The LUMA Southern Light Project officially started in 2015 with a pilot project of installations during the Queenstown Winter Festival, but it grew into its own event in 2016 and won the Trust Power Award for Arts and Culture.
“The numbers doubled expectations!” LUMA Trust Chairman Duncan Forsyth said, “We were not only able to evolve from last year’s event, but also celebrate the 150th anniversary of the Queenstown Gardens with several historic installations. It was important to remind our community how precious the gardens are, and to protect these spaces.”
This year, there were 28 artistic installations strategically placed around the Queenstown Gardens, as well as a new LUMA Art Walk, which featured 13 sculptures on the Marine Parade. The illuminated sculptures, created by local and international artists, had several offers by interested buyers wanting to take home a piece of the festival.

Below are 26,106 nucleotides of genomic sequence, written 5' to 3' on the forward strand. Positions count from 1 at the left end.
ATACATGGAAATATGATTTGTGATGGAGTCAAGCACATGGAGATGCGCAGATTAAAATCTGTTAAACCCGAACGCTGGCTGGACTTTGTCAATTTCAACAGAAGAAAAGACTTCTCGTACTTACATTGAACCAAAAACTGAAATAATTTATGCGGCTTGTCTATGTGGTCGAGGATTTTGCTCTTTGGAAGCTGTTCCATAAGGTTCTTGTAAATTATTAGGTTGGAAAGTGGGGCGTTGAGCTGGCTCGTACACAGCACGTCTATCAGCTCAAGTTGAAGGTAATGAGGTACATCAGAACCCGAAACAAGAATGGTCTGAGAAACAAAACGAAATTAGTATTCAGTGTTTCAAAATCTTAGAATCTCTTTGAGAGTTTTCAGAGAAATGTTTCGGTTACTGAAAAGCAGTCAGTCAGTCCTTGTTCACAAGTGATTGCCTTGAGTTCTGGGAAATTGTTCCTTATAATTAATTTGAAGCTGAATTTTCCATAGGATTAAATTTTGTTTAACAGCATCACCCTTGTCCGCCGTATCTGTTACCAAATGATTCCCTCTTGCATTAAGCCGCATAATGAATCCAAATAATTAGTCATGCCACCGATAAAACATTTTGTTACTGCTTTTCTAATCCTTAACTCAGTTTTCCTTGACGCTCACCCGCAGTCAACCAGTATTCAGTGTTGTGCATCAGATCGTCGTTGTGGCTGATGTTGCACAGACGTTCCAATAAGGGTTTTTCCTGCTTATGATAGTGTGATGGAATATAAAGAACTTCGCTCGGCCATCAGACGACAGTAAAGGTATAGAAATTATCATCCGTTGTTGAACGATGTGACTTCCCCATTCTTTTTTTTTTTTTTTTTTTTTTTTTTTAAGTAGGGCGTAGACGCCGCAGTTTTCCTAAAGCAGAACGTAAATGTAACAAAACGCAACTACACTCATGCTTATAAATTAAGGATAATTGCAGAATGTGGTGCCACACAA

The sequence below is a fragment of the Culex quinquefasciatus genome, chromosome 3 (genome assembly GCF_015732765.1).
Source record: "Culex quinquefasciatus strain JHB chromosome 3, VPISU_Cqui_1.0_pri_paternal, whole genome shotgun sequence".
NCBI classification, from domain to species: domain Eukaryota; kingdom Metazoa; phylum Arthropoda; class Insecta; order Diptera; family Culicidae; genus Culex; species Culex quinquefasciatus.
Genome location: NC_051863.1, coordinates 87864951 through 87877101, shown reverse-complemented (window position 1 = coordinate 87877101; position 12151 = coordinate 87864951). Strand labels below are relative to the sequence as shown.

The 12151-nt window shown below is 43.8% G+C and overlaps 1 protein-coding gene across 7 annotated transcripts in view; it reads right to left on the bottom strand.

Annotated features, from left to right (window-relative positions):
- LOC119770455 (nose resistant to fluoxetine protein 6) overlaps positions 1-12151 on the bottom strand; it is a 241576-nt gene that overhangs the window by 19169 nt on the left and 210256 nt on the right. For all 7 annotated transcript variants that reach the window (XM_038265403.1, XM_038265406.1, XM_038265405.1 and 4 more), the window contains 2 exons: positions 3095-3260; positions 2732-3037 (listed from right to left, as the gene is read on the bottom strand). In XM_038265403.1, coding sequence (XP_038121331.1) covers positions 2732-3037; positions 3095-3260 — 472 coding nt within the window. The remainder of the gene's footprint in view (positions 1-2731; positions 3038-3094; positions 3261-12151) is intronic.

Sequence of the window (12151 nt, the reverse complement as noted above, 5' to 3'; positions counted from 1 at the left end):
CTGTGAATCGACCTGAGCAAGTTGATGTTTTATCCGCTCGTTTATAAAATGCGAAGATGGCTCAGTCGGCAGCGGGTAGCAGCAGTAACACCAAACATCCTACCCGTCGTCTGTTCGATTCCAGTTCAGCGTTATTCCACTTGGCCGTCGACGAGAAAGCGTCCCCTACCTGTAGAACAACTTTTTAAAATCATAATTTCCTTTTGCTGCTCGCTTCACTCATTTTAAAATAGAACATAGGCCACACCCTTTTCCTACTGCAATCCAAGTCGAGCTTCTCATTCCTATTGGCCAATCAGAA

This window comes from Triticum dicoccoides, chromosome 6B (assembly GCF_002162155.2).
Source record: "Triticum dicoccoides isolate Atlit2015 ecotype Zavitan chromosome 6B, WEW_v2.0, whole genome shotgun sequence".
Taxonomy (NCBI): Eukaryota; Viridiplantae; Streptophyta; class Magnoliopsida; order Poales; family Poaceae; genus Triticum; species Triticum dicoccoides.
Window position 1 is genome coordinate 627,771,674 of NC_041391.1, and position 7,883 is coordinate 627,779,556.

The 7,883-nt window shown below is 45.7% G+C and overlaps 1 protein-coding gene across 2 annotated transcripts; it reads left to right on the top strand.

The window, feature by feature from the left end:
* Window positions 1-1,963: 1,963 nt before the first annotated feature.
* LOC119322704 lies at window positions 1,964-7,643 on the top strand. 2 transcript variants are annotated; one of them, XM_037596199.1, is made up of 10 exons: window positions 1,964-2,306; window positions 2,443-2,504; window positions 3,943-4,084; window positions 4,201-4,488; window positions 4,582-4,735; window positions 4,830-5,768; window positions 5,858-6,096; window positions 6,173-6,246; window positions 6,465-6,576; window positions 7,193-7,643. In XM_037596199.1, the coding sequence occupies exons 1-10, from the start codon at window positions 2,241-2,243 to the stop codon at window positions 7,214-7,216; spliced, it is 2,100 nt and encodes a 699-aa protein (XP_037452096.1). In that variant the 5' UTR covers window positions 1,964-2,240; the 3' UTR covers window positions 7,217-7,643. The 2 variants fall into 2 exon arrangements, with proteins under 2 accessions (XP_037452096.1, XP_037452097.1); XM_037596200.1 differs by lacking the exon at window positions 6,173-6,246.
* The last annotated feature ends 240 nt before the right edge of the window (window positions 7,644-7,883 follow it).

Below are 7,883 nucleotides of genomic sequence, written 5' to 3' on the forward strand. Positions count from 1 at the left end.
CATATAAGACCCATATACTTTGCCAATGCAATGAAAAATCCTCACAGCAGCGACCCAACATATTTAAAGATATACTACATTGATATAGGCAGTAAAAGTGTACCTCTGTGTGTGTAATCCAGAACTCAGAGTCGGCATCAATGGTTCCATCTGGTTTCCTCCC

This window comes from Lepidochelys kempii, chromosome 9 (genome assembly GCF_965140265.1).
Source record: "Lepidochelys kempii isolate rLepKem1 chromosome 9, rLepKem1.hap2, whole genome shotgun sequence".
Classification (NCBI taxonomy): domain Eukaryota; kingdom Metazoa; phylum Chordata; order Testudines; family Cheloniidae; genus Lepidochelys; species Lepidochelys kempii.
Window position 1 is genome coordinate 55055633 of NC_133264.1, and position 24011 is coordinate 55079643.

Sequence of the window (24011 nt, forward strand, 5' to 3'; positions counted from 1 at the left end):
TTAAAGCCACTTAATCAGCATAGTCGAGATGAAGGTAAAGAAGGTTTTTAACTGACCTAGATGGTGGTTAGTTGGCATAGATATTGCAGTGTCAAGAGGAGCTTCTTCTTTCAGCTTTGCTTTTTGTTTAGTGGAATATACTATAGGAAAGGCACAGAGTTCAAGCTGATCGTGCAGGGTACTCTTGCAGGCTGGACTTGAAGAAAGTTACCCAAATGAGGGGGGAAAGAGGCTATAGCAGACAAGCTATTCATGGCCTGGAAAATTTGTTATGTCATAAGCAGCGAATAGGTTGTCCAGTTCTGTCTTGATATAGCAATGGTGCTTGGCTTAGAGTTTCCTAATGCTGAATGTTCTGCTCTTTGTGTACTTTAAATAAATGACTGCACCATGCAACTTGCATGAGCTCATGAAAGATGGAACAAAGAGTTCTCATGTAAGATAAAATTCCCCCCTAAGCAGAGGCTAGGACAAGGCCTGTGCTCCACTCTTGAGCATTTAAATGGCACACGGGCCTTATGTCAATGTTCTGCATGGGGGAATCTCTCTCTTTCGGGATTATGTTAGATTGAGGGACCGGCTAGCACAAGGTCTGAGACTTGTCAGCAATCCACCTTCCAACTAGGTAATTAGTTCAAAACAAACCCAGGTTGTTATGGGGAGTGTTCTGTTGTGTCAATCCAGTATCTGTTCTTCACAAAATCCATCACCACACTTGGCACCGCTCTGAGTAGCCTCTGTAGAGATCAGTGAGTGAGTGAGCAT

One popular artwork was MIRROR MIRROR, by SILO, which featured a giant disco ball suspended between the forest and illuminated with different light projections. The installation created a stunning effect of a revolving night sky within the trees.
“The success can really be measured by the amount of community input we received.” Duncan continues, “Over 115 people got involved directly, whether they were volunteers, local tradesmen, schools, riggers or partners. This entire festival depends on the community and they didn’t let us down.”
LUMA Trustee and Organiser Luke Baldock was also delighted with how the festival was received. “There was such a buzz in town and in the gardens, we hoped it would be busy, but it exceeded all our expectations.” Luke said.